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Fish and Wildlife Service had signed 'an order to shoot the wolf, which was accused of killing too many cows, but rescinded
the order'after SWCC stepped in. This is the first time since 2007 that the agency planned to kill a wolf because of predatory attacks on wildlife. ' (The rancher who lost the cattle has been compensated). View slideshow:Southwest Wildlife Conservation Center provides sanctuary to wildlife The wolf was undoubtedly preying on these cows to help feed her family of four puppies. The puppies will remain with the pack, 'as they will be cared for by their father' according to Linda Searles, Founder and Executive Director of SWCC. U. S. Fish and Wildlife agreed to allow SWCC to 'provide permanent sanctuary' to the wolf, according to a press release by Patrick Impiccini. F1188 is a Mexican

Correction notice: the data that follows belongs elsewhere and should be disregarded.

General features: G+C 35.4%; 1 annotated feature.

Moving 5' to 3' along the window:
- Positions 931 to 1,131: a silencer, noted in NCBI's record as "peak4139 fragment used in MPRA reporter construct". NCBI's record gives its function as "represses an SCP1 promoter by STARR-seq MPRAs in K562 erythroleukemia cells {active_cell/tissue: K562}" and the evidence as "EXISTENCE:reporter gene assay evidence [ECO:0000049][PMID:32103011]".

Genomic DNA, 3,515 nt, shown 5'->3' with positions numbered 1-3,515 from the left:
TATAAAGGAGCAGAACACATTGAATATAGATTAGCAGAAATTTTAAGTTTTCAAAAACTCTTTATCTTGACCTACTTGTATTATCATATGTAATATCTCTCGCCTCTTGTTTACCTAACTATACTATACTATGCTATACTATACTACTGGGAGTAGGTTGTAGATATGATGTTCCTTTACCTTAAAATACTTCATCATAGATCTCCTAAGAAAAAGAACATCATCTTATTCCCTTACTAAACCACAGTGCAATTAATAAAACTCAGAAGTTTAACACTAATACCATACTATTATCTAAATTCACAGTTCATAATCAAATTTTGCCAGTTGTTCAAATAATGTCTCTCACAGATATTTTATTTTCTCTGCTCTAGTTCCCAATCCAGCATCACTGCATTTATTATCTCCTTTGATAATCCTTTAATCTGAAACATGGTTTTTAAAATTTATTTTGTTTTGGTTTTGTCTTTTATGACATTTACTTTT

gray wolf thatPhoto credit: Photo: Southwest Wildlife Conservation Center The last 'official count' shows that only 58 Mexican Gray Wolves remain in the wild, 'making them one of the most endangered mammals in North America. ' According to Impiccini, 'SWCC is the only wildlife facility in Arizona capable of handling large mammals such as wolves, and serves as a holding facility for the USFWS's Mexican Gray Wolf Recovery Program. ' "We're happy we could find a solution to this situation, other than killing the animal, because there are so few of these wolves left," says Searles.